Ross

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I could finally be starting this one soon so I'm bumping this thread up to pick up any new information that has come to light. Seems like the Sovereign Hobbies Colourcoat paints are the ones to go for - but which ones? If you don't mind @Jamie @ Sovereign Hobbies are you able to confirm the right ones please?

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7 hours ago, rossm said:

I could finally be starting this one soon so I'm bumping this thread up to pick up any new information that has come to light. Seems like the Sovereign Hobbies Colourcoat paints are the ones to go for - but which ones? If you don't mind @Jamie @ Sovereign Hobbies are you able to confirm the right ones please?

 

Given it's 1944, I believe HMS Howe to be in G10, B15, B30 and G45 in those famous photos on the Suez Canal. The G10 looks dark though - almost to the point of confusion with G5. G5 and MS1 tend to look pure black though. I think the photographs were probably taken using lens filters on the camera given the greyness of the sky, and also it's worth pointing out that the visible side of the ship is in the shade.

 

The_British_Battleship_HMS_Howe_Passing_

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On 2/22/2011 at 3:13 AM, Paul A H said:

these colour schemes weren't camouflage as such, they were designed to make it difficult for enemy gunners to determine range, heading and speed

Gidday Paul, I think you're right or very close to it.  I read a long time ago that the original purpose of these schemes was to distort a ship's image to give a false impression of course, speed or both to make it more difficult for a U-boat to calculate a firing solution. I don't know if it was ever proved to work but it couldn't have done any harm.

     An added bonus for us is that it makes our model ship making more interesting (or exasperating - take your pick) in that we don't have a display cabinet full of similar looking models all of similar single shades of grey. But that probably wasn't a consideration during WWI and II. 😀

     Regards to all, Jeff.

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It's worth looking at other photos of Howe in this scheme and taken in Plymouth Sound in May 1944 after her refit and just before sailing east. It seems clear to me that there was no change to the darkest tone which remained G5 (not G10/507A) as it had been beforehand (MS1 in the earlier era of course). It was only KGV that had the lighter G10/507A as the darkest of the four shades in this scheme. I agree with Jamie@SovereignHobbies re the other colours: B15, B30 and G45.

 

 

howe2b.jpg

 

hms-howe.jpg

Edited by dickrd

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I'll be watching this thread with interest. I started building Tamiya's 1/350 KGV to depict Howe at the time of going through the Suez canal. (I imagine many modellers get the same idea when they see this photo).

Although I parked the build some years ago, I recall doing some head scratching about the light AA weapons fit at the time of transiting the canal.  I think I read that further weapons were installed once she reached her destination, and the figures I had included these extras.

I hope you enjoy the build and I'll be watching how it goes,

Pat

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1 hour ago, patmaquette said:

 

Although I parked the build some years ago, I recall doing some head scratching about the light AA weapons fit at the time of transiting the canal.  I think I read that further weapons were installed once she reached her destination, and the figures I had included these extras.

 

A fellow modeller kindly searched his references for me and came up with the following:

 

There is a drawing showing Howe's anti-aircraft fit in May 1944 in the Warship No.10, A Quarterly Journal of Warship History, by Conway Maritime Press.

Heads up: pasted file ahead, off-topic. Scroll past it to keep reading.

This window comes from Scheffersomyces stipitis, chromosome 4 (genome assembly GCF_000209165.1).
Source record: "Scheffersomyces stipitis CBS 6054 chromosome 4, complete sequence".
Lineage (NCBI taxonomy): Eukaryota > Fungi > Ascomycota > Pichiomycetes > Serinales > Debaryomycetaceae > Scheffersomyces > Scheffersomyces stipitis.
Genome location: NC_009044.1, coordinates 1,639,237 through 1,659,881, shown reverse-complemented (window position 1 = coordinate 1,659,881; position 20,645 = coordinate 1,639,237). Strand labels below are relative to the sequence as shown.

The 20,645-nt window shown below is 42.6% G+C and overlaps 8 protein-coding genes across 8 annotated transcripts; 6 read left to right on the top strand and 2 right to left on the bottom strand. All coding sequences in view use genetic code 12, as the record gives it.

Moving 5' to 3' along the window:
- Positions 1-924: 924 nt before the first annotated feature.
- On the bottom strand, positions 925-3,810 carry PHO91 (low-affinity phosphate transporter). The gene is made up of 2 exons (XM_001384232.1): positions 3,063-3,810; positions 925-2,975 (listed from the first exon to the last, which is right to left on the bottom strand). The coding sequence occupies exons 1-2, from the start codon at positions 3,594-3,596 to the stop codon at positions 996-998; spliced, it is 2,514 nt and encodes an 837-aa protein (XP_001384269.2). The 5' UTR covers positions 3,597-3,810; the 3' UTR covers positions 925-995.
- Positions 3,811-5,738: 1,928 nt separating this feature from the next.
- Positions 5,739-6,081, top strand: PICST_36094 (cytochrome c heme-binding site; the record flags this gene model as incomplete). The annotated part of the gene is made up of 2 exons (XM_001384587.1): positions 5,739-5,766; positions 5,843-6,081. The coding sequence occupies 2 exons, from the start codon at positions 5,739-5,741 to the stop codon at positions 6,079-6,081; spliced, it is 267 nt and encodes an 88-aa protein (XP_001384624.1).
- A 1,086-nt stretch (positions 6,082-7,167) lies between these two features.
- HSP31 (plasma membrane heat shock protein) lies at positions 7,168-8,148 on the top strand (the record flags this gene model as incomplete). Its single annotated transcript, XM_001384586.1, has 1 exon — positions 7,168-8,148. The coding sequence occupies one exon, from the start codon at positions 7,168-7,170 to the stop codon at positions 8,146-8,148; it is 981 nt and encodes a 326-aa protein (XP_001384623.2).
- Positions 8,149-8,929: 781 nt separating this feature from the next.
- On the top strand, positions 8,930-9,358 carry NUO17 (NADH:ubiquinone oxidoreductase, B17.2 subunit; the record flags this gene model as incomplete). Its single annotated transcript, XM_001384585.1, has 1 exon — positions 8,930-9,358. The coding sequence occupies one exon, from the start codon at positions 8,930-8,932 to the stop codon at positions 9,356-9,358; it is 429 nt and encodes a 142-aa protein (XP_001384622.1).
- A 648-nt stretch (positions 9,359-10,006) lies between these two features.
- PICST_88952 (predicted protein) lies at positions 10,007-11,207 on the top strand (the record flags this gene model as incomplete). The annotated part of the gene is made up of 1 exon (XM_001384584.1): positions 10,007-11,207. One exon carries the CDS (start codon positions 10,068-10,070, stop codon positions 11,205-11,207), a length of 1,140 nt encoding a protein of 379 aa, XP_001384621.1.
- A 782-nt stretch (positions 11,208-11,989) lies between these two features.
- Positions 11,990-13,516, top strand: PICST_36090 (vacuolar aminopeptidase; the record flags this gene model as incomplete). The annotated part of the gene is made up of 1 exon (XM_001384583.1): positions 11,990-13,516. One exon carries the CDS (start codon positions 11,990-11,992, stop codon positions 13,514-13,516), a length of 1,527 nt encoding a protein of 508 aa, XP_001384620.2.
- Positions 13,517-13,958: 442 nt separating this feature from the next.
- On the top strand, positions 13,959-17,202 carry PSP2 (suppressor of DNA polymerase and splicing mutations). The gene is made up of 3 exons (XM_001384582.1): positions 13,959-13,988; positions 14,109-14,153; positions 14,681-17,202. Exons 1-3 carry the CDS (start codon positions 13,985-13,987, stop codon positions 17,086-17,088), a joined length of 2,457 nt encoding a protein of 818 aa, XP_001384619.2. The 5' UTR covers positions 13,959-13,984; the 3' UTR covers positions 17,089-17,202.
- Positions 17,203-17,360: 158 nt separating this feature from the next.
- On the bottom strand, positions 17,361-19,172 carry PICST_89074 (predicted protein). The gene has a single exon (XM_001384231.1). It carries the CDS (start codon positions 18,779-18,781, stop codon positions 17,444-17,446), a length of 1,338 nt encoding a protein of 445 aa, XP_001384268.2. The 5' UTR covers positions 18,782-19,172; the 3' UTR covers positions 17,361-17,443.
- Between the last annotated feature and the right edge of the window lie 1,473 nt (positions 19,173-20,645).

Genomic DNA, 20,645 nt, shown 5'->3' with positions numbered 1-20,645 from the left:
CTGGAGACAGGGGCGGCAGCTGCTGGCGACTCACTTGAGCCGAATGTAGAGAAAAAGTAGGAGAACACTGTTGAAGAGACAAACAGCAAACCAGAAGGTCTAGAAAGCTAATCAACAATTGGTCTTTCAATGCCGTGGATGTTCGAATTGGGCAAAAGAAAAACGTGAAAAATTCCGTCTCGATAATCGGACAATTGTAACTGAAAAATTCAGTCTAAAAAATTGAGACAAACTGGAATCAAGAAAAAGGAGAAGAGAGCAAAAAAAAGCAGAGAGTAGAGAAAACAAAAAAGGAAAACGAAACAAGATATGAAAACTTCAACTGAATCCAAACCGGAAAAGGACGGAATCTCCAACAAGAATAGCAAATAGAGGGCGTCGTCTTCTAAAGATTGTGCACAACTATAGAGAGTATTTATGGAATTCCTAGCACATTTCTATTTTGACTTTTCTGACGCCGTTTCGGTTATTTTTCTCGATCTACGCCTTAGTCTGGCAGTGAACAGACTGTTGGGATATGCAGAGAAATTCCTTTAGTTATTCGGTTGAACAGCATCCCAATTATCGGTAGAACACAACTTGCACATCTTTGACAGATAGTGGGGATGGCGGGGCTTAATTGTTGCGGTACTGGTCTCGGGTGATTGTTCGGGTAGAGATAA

There is a vertical view in  British Battleships of World War Two, Alan Raven and John Roberts, ISBN: 0-87021-817-4, published by United States Naval Institute Press, 1976 on page 300. This is what creates the puzzle over the deck colour as it could be painted grey???

 

The same book states her AA fit as 1944/45 refit :

34 x 20mm Single Oerliken

4 x Twin 20mm Oerliken

4 x Octuple Pom-poms

6 x Quad 40mm Bofors

 

PM me for a copy of the drawing if you like.

 

I will be visiting Plymouth library sometime soon, there used to be a Naval Reference section but I don't know what has happened following the move to Armada Way. Hopefully I can find some of the references there.

 

Thanks for the colour references @Jamie @ Sovereign Hobbies are you at any shows coming up in the SW like Avon?

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Hi,

 

We don't generally attend shows I'm afraid. Only the likes of Telford is big enough for us to come home with more money than it costs.

 

Updating to align with Richard then, darkest to lightest:

 

G5 = NARN 28

B15 = NARN 33

B30 = NARN 37

G45 = NARN 22

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Whilst the key in Raven and Roberts does indeed say "Six quadruple Bofors fitted" to HOWE, the drawing only shows the usual two mountings, and there's no indication in other references (inlcluding Alan Raven Ensign 1: King George the Fifth Class Battleships (London: Bivouac Books, 1972)) that she ever carried more than the usual two mountings (on the after superstructure).

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On the question of the wooden decks:

 

The staining/painting of wooden decks seems to have gone out of official ‘fashion’ towards the end of the war. Whilst making provision for it in various circumstances, such painting was nevertheless described in CB 3098R (May 1943) as being of “doubtful merit” and “not indispensable” and “where decks are often wet, their natural tone is often satisfactory”. When referring to the camouflage schemes to be used by battleships, the subsequent CAFO 2269 of October 1944 stated “no special deck painting is required for camouflage purposes.”

 

However official policy on such matters was not always followed. So I think it’s a question of deciding what you think you can see in the (black and white) photos available. To my eye the aerial photos of Howe in 1944 in this scheme show unpainted wooden decks darkened by weathering/wear and often by being wet when the photos were taken.